I hope that somewhere behind the quantum foam, in some possible universe, Isaac Newton is cranking the Thin Lizzy. While his initial reaction to Lynott and company might have bordered on terror, he would at least have appreciated the subtle pas de deux of harmonic leads and how lads who don’t pay attention to geometry in school often come to grasp it in other ways.
Where one man hears howling wolves, another hears the music of the spheres. This Salt Lake City band plays seriously intricate metal in the vein of the Champs, minus the pensive moments and Concentricky interludes, but with parts that are quite beautiful—in an intro’s-almost-over, death-metal-dead-ahead kind of way.
There must be one lobe in the brain that handles all the epic stuff: Middle Earth and Choose Your Own Adventure books and The Ring of the Nibelung and the New Wave of British Heavy Metal. This is metal as a worldview—a balm for that Joseph Campbell lobe, with a stimulating disconnect between Teutonic song titles like “The Invader” and “Victory Runs through Our Blood Like Ice in the Caves of Midnight” and the fact that there are almost no vocals. Great to hear a metal record that inspires and actually lifts your mood like this one does. Top notch. Now where’s that Thin Lizzy?
Out of the Shadow
English has got some truly awful vowel sounds that have to occasionally be sung around: “eh” as in “red,” “aah” as in “cat,” “uh” as in “lump,” and “er” as in “bird,” to name the big ones. Words containing these sounds never sound as pathetically, nakedly awful as they do hanging at the end of a line or verse in a mellow, folksy number like Rogue Wave’s “Every Moment.” A singer can often charm his or her way out of a dangling “er” as in “bird” simply by being British, but rare is the non-British singer who can pull the soft “r” off without sounding like a jumped-up twit. Clever singers simply find ways around it. Colin Meloy of the Decemberists sings the word “daughter” almost like “dot-oyr,”—half soft boy, half Bowery tough, just like a character in their song “The Soldiering Life.”
Zach Rogue of San Francisco’s Rogue Wave never tries not to sound like a soft boy, palatalizing his uh- and er-words into fruity little trills. Why is this important? Because if you can’t get into his British public school vocals, and get into them quick, you’re going to miss out on a sparkling, sunny little gem of a pop record with upright bass, pedal steel and tasteful Moog trimmings. Shins comparisons, and maybe a few Decemberists ones, are practically inevitable. And not wholly unwarranted.
Remember the Tricky cover of Public Enemy’s “Black Steel in the Hour of Chaos” from about 10 years ago? You know: “Got a letter from the government the other day/I opened it and read it/It said they were suckers”? If you thought Martina (the mononym she went by then) was something more than just a competent stand-in for Chuck D, you definitely want that voice nuzzling your ear again with Anything, a mature and surprisingly varied collection of songs, moods and emotions.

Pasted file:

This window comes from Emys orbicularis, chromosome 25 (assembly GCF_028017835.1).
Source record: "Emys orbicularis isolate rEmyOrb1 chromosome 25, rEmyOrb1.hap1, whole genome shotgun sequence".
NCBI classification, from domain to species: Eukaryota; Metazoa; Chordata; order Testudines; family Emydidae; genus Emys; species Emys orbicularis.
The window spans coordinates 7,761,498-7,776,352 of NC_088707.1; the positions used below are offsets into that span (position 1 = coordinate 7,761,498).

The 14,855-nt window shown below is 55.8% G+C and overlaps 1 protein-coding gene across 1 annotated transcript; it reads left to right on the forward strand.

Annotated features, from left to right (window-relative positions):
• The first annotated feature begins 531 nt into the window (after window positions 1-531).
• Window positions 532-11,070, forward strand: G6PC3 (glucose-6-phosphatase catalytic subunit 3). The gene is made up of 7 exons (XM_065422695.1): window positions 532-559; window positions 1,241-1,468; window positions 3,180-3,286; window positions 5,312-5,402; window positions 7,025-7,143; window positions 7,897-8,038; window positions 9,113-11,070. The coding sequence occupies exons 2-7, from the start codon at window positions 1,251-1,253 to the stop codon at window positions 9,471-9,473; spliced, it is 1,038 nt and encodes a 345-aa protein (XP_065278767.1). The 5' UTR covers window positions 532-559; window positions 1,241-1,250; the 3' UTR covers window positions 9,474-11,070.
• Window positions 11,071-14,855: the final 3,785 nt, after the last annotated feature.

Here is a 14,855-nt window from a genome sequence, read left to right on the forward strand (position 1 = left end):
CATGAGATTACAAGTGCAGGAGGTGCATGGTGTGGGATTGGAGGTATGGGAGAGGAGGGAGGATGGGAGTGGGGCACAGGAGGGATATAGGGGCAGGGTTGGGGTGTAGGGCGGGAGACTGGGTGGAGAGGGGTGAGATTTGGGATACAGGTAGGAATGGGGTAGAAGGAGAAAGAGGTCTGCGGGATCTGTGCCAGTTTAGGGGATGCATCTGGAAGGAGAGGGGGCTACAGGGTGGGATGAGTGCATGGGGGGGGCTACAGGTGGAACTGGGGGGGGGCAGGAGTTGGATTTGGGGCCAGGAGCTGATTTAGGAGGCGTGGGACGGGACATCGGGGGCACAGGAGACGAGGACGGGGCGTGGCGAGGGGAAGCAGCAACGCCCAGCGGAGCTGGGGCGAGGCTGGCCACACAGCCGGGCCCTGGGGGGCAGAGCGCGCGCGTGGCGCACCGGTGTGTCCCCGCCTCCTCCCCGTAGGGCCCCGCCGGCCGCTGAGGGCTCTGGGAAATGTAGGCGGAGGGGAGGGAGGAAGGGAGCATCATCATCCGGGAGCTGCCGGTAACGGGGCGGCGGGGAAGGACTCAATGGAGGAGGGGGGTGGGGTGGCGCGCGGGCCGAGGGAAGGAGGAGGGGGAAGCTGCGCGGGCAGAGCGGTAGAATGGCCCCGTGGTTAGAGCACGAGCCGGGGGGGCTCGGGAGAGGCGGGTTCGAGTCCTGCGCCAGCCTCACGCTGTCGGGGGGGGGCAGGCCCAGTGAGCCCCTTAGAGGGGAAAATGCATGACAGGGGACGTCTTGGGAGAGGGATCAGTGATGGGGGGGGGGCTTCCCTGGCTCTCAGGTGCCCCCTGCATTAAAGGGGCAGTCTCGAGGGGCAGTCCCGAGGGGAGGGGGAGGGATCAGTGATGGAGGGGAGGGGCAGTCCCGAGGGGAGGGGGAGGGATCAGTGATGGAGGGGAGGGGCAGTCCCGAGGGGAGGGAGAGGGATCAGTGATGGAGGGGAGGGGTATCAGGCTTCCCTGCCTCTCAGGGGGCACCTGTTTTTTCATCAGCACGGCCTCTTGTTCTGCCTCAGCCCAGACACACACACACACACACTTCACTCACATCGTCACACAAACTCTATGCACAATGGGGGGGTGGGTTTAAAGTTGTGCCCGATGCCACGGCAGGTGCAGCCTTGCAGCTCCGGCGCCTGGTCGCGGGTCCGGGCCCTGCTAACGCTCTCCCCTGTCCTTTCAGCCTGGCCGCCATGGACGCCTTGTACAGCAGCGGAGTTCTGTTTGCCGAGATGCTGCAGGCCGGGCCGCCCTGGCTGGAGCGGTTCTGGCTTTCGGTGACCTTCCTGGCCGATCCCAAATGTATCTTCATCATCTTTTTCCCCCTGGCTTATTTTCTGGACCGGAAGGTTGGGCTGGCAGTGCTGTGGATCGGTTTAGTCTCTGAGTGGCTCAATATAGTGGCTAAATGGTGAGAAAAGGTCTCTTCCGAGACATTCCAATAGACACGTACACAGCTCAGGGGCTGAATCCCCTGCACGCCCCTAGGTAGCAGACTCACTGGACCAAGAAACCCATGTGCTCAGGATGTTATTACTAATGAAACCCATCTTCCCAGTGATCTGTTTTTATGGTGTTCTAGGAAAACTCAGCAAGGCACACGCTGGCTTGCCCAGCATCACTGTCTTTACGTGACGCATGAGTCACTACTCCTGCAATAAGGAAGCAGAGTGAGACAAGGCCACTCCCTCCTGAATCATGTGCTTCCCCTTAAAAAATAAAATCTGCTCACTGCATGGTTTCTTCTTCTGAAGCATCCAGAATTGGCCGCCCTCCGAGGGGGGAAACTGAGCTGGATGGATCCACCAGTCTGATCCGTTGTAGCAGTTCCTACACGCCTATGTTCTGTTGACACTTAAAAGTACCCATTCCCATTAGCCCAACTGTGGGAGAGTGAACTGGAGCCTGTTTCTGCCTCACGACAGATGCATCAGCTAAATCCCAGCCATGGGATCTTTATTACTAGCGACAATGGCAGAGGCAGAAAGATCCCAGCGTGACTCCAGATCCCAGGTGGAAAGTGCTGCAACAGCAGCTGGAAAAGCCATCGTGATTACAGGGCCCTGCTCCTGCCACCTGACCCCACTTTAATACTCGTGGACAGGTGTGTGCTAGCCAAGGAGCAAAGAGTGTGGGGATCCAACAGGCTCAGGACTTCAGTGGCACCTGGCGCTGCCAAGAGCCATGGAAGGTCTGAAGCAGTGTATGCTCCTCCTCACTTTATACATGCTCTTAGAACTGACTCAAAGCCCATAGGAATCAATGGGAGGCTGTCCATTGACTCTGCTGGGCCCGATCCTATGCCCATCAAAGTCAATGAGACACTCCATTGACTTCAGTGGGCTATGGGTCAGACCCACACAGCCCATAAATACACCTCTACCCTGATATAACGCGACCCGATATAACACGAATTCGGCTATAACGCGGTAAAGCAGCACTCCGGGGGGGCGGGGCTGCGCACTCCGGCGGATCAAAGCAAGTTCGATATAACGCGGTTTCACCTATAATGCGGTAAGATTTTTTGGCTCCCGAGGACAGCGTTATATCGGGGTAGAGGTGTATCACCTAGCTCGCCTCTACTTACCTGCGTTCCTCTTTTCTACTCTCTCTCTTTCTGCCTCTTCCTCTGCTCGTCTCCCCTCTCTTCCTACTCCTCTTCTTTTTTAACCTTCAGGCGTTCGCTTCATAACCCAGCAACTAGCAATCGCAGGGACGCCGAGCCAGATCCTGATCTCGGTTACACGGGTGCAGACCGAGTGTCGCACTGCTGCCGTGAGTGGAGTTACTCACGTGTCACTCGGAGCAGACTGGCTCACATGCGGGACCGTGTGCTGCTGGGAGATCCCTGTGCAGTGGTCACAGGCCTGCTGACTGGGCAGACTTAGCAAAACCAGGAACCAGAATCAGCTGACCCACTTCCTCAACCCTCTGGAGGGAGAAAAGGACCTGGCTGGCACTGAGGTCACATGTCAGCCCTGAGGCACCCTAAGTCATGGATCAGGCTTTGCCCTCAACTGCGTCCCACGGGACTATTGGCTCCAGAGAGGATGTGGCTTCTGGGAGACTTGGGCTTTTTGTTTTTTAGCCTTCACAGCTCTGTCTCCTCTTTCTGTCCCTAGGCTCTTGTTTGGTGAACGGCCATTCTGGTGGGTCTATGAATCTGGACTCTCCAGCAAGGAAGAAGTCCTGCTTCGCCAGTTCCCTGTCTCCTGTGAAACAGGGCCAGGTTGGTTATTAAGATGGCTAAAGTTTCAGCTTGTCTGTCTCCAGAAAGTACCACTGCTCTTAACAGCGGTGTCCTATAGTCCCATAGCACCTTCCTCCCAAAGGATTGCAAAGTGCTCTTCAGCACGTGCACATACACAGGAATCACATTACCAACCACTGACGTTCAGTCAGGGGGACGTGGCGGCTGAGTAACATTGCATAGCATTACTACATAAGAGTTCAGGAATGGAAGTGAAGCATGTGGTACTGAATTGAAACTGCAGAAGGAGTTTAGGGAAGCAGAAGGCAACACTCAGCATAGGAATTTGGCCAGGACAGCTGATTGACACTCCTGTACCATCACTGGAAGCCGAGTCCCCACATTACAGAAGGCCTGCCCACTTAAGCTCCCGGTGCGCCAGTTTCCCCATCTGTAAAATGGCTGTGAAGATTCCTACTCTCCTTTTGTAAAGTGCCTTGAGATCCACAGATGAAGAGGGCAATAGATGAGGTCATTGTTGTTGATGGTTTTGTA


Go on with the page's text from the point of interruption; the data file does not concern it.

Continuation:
Topley-Bird’s naturally sultry voice is a nice change from all the affected “ooh, baby, sex me up” huskiness so popular with female R&B artists these days. When she’s harmonizing with herself, you hear overtones of Billie Holiday; unaccompanied, she sounds like a soft-spoken but tough-as-nails Sahf Lahndan cockney broad ready to put up her dukes behind the boozer. Things get off to a slow, simmering start with the title track, escalate with a Tricky duet on “Ragga,” and explode on “Need One”—like “Black Steel,” a very masculine song that falls squarely into Lenny Kravitz big-anthem territory. “Soul Food,” which follows, has got to be one of the most erotic songs ever recorded, and the wistful, melancholy “I Still Feel” brings it down again. Toss in some spooky atmospherics and a whopping load of pantherine Massive Attack bass lines, and you’ve got the makings of a steamy musical evening.
Comets on Fire
OK, when there’s a guy in the band whose only job is to run the Echoplexes and the oscillators, you know you’re dealing with some industrial-strength burnout rock. Comets on Fire is a throwback in the best sense, blazing a trail of tungsten-heavy, butt-ugly stoner psych across a landscape littered with cowering, OP-shirt-wearing Fu Manchu clones.
Think Spine of God-era Monster Magnet, before Dave Wyndorf and company started vying for heavy rotation on MTV: brain-fried, greasy-haired and sunburned, the kind of record that can destroy a party for the squares who are just in it for a mellow high. There’ll be plenty of time for the pretty passages later, once everyone is done combing through the orange shag to find their teeth, but Comets on Fire gets right down to business on track one, “The Bee & the Crackin’ Egg,” a mind-splattering psychedelic wormhole to a parallel universe where all public signage is rendered in hyper-articulated Haight-Ashbury font and the acid has always been brown.
How might music history have turned out differently if Blue Cheer and the Warlocks had pooled their resources early on? The Blue Cathedral is one possible answer to that musical question. Music like this defies all stoner rock trends, and hallelujah for that, brother.